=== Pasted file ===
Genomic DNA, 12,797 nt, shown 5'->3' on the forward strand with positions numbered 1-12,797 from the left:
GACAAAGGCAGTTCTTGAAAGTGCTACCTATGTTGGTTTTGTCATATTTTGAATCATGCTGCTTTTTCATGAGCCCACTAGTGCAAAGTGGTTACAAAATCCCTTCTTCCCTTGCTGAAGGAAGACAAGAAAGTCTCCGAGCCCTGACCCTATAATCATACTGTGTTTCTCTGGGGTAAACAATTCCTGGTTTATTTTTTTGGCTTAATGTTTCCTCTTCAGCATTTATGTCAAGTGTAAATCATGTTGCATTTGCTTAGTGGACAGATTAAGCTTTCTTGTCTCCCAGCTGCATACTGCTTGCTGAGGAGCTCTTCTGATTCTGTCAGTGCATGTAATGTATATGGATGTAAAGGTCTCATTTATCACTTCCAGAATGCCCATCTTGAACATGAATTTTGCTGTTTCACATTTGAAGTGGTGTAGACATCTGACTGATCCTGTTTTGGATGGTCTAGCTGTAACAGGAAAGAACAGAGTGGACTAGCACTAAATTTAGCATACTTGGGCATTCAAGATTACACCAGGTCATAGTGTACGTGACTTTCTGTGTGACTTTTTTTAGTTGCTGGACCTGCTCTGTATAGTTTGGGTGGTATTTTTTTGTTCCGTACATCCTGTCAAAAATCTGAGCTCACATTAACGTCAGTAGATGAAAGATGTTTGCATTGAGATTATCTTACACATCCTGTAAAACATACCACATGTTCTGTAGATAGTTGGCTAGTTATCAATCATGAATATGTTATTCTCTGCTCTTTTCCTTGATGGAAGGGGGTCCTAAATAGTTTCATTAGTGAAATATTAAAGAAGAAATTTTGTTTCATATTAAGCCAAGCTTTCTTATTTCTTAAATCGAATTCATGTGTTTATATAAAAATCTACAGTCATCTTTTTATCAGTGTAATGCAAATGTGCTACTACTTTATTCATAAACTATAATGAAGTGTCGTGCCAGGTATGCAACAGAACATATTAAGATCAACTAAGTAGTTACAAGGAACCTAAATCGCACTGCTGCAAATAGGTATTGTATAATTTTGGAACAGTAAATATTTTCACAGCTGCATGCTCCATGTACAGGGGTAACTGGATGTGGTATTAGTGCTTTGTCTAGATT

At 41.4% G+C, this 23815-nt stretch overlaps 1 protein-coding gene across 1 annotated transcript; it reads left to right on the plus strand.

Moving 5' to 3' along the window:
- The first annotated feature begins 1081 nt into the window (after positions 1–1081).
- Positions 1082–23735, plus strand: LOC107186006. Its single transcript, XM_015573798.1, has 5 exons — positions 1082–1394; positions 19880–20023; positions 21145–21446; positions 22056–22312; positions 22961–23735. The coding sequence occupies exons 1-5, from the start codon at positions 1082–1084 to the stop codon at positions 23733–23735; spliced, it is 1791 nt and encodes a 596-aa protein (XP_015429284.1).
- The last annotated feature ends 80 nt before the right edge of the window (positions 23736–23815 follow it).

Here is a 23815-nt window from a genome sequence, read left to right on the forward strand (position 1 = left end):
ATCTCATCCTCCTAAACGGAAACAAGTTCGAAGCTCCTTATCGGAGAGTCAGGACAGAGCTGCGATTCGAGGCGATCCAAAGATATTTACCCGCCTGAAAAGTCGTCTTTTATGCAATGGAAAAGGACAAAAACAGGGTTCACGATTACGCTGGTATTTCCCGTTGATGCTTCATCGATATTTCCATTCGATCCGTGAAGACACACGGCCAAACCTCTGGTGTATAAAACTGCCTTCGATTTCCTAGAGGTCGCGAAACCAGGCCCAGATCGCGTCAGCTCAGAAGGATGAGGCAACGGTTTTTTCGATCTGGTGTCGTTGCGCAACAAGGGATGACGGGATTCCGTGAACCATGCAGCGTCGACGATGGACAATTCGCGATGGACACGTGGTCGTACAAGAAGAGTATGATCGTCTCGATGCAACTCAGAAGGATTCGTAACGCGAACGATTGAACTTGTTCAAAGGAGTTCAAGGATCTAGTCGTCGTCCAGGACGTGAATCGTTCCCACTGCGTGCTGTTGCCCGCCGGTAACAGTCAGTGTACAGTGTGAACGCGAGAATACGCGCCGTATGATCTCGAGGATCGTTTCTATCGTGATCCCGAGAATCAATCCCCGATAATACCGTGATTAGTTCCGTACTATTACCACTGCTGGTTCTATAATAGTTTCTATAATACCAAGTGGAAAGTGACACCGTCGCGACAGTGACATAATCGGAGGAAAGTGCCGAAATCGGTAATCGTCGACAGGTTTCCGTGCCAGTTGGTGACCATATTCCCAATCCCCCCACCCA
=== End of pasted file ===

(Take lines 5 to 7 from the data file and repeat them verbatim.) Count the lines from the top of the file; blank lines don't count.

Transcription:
- The first annotated feature begins 1081 nt into the window (after positions 1–1081).
- Positions 1082–23735, plus strand: LOC107186006. Its single transcript, XM_015573798.1, has 5 exons — positions 1082–1394; positions 19880–20023; positions 21145–21446; positions 22056–22312; positions 22961–23735. The coding sequence occupies exons 1-5, from the start codon at positions 1082–1084 to the stop codon at positions 23733–23735; spliced, it is 1791 nt and encodes a 596-aa protein (XP_015429284.1).
- The last annotated feature ends 80 nt before the right edge of the window (positions 23736–23815 follow it).